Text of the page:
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Please note that the directors meeting

of Forest Friends Ireland will be on

Friday 6th of September at 11:45am

Forest Friends Ireland

40 Drumcondra Road Lower,

Dublin 9.


Forest Friends biodiversity tour of the

Arts and Business Campus

40 Drumcondra Road Lower, Dublin 9.

FFI Openday 2019
FFI Openday 2019

Biodiversity Week Report 2019
Our National Biodiversity Week 2019 report can be read here ... (pdf)

National Biodiversity Week 2019


Heritage Ireland 2030

Forest Friends Ireland

Heritage Ireland 2030 Submission

Heritage Ireland 2030– is Ireland's national heritage plan

  • Heritage Ireland 2030 is the Government’s commitment to a revitalised and refreshed National Heritage Plan.
  • Heritage Ireland 2030 will recognise the vital role our heritage plays in our community, our economy and our society.
  • Heritage Ireland 2030 will be a coherent, comprehensive and inspiring framework of values, principles and strategic priorities which will guide and inform the heritage sector over the next decade.
  • Heritage Ireland 2030 will enshrine the shared responsibility of people, communities, businesses and local and national Government in protecting our heritage and ensuring it is cared for into the future.
  • Heritage Ireland 2030 will help us enjoy, understand and care for our heritage.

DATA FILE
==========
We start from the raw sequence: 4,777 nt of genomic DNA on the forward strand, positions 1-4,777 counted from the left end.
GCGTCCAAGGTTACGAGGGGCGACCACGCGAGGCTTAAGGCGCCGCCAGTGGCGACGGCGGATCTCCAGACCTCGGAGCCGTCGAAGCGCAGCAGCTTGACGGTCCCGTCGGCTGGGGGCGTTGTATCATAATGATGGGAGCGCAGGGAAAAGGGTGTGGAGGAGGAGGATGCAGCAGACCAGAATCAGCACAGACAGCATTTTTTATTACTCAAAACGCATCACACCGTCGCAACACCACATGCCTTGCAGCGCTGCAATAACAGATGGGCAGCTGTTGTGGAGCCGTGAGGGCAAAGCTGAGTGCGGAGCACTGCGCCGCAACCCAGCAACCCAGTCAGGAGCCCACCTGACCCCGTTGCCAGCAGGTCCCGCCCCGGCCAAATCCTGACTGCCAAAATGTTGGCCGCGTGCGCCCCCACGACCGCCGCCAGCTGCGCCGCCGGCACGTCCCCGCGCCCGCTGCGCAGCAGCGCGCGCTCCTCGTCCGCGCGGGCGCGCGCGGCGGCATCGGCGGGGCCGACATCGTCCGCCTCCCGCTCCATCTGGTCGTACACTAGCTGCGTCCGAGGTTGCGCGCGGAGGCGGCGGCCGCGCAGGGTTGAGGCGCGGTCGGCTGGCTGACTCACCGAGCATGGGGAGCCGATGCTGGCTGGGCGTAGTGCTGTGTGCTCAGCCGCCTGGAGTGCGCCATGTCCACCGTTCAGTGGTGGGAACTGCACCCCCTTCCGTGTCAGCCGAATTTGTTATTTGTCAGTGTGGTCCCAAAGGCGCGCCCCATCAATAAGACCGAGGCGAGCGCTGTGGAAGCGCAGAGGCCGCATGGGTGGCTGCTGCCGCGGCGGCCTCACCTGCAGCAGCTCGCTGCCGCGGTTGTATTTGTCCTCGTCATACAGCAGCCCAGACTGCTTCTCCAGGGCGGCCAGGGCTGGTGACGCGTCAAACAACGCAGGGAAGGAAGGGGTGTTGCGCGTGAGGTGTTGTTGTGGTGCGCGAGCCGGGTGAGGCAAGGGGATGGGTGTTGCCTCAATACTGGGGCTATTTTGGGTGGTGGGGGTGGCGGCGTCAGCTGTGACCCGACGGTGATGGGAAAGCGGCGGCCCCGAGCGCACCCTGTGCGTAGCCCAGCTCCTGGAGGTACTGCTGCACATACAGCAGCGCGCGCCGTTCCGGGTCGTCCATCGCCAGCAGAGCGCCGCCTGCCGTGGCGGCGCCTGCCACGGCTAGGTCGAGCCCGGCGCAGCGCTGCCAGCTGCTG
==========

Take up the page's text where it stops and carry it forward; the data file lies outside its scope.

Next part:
• The Irish Government have facilitated cal Heritage Ireland 2030 public consultation sessions - drop in information events, where people can call in, hear more about the Heritage Ireland 2030 plan. Forest Friends Ireland have prepared a comprehensive submission ...


"Frankenskies" - modifying our weather

Frankenskies - Youtube

"He who controls the weather controls the World" ... This video explores the attempts over the last six decades to modify the Earths weather. One such project - "Project Stormfury" - was an attempt to weaken tropical cyclones by flying aircraft into them and seeding with silver iodide. The project was run by the United States Government from 1962 to 1983.

The hypothesis was that the silver iodide would cause supercooled water in the storm to freeze, disrupting the inner structure of the hurricane. This led to the seeding of several Atlantic hurricanes. However, it was later shown that this hypothesis was incorrect.